'Gooch' gets the medal he wanted most but Kingdom call will wait
It's over an hour since Colm Cooper lifted a nagging monkey off his back when he's accosted for a quick word in Croke Park's corridors before departing a train to Killarney, and the emotion is still visible on his face for all to see.
As one of the greatest and most successful footballers of the modern era, 'Gooch' has made no bones about an All-Ireland club SFC title with Dr Crokes being the title he sought most.
And a decade after losing his first final, and returning from a potentially career-ending injury three years ago, he's fighting back the tears.
"We've been up, we've been down, we've lost, we've come close, we've had setbacks, we've had injuries. We've had it all," he said.
"To win out there, and I know it wasn't vintage Dr Crokes by any manner, but sometimes they're games you just have to win.
"This was on my radar. I've come close. I've lost finals, I've lost semi-finals, I've done my cruciate. I didn't know if I'd get a chance again so that makes it more pleasing and more satisfying for me having that ticked off.
"To do it with the guys that I've soldiered so long with and that I grew up with and went to school with, look, how can you describe that?
"And to hear Maurice Deegan blow that final whistle, it was just 'wow,' like. To meet friends and family afterwards. . .I just don't think words can describe how I'm feeling right now. It's relief, it's joy. It's a lot of things.
"The injury was an incredibly low point, I didn't know whether I'd even get back to play with Kerry never mind win an All-Ireland club with Dr Crokes. It flashed through my mind for sure.
"That's where these guys have hung in and cajoled me along."
Twenty-five years after being a mascot for the Dr Crokes side which lifted their first All-Ireland club title, Cooper hit the all-important goal which separated his side from a brave Slaughtneil effort, but there will be no decision made on his Kerry future just yet.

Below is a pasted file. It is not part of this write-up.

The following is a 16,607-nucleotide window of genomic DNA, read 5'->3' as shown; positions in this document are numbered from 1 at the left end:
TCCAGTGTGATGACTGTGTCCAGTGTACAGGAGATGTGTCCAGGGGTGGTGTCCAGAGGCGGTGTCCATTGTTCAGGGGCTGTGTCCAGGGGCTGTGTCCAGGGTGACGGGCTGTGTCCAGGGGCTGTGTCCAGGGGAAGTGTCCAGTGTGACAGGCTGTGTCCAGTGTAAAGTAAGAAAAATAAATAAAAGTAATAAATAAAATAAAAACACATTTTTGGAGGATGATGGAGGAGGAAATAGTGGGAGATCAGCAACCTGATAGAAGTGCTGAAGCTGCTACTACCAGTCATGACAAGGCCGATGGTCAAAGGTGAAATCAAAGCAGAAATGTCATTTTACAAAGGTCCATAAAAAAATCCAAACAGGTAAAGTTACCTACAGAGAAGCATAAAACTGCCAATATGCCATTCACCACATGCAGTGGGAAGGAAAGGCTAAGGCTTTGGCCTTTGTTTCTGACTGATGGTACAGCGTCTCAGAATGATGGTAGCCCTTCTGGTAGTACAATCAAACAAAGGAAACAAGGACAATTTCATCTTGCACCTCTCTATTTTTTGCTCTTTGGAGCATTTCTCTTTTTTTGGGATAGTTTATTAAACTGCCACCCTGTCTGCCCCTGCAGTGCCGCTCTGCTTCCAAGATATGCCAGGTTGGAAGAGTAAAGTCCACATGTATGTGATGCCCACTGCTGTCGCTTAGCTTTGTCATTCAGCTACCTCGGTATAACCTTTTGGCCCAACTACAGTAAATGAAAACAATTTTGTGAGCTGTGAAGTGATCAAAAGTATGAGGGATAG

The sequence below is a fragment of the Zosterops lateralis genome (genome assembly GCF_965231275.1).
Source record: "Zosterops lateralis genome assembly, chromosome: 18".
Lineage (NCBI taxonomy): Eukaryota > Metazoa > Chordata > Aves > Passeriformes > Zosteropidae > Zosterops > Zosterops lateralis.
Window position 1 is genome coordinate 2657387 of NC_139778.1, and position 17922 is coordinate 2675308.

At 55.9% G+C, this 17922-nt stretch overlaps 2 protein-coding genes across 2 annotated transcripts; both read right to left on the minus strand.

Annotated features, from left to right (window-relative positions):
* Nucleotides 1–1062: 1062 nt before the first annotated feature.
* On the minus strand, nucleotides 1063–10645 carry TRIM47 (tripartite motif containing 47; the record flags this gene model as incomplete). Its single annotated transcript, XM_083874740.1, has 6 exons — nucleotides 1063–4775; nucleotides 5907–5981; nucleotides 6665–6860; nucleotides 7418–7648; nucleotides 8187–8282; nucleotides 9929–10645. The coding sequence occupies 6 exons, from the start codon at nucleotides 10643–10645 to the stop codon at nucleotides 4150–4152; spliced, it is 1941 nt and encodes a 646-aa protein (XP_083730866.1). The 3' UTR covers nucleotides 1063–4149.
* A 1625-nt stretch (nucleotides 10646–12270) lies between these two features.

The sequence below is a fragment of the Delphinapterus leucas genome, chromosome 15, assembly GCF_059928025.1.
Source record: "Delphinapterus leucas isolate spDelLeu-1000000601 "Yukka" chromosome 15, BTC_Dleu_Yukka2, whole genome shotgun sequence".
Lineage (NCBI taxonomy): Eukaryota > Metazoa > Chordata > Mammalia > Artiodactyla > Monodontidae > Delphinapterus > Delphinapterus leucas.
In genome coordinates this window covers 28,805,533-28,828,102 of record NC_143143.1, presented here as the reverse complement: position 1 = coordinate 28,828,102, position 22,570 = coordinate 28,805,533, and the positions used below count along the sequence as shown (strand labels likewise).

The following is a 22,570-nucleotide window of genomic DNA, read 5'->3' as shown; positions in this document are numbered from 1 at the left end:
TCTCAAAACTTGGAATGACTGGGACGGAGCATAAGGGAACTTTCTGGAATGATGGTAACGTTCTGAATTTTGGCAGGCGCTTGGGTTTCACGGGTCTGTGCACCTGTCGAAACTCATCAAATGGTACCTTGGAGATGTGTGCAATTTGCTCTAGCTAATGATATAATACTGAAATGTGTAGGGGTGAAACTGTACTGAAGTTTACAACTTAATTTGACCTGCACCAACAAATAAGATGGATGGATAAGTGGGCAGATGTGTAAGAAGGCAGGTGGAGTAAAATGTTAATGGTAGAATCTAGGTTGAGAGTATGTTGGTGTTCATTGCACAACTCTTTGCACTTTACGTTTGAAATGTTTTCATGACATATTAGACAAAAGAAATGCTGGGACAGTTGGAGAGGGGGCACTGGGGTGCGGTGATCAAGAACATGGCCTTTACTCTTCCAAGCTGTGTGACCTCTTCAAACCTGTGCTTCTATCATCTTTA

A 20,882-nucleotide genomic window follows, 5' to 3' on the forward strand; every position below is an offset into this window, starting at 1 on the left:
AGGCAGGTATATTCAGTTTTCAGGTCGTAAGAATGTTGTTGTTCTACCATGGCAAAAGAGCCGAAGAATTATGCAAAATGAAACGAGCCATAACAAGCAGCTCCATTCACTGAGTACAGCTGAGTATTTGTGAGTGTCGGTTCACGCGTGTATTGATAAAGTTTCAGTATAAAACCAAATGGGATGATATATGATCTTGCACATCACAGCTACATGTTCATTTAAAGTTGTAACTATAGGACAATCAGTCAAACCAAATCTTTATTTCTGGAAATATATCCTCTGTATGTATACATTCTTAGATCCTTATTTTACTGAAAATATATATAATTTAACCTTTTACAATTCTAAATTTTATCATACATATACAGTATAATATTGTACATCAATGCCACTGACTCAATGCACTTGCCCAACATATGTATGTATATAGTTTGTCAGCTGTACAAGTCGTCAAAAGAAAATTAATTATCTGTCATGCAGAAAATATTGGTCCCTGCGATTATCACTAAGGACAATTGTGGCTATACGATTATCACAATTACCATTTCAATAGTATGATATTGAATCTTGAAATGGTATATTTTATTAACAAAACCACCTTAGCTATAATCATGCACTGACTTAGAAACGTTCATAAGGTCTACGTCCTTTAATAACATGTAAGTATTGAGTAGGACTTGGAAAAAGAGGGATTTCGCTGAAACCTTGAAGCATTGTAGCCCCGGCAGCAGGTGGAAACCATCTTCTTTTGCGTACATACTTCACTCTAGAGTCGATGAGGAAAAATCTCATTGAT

"I haven't, to be honest," he said when asked if he has thought about his Kingdom return. "I've pretty much poured everything into this since we lost to Dublin out here in the semi-final last year.
"I spoke with Eamonn (Fitzmaurice) at Christmas. I said, 'ye do your thing, I'll do my thing and we'll chat when the Crokes journey is over'. I envisage that we'll talk in the next week or so and thrash it out and I'm sure we'll come to the right conclusion."
With Cooper likely to be handed the option to skipper Kerry in 2017, retirement will surely be delayed as he could cement his legendary status by captaining an All-Ireland-winning side - and almost as importantly, ending Dublin's three-in-a-row dream.
Acceptance speeches are often a bore, but Johnny Buckley's had a touch of class to it as he called on ten-year-old Amy O'Connor, "an absolute inspiration" who is battling cancer, to lift the Andy Merrigan Cup, encapsulating everything club finals on St Patrick's Day represent.
Another special moment was Cuala's coronation as All-Ireland club hurling kingpins, the first side from the capital to do so, as the unheralded John Sheanon reduced former Hurler of the Year Tony Kelly to a bystander as Ballyea failed to raise a gallop on the big day.
Sheanon's assessment of himself will tug the heart-strings of many a club player.
"I wouldn't be the most skilful hurler myself, but I've been asked to do that job since the first game and I've no problem doing it. I probably wouldn't get into the team if I didn't do that man-marking job," he said.
As for manager Mattie Kenny, the glue that has kept Cuala together, his hurling obsession is aptly described by Paul Schutte, who said: "I've never met anyone like him. Just the finest details. We were going up against Slaughtneil for our warm-up and we got the bus up there so we could get an idea.
"He sent a text saying 'we've got cars coming behind just in case the bus breaks down'. I can't speak highly enough of him."
Fairytales realised, fairytales broken, another magical day.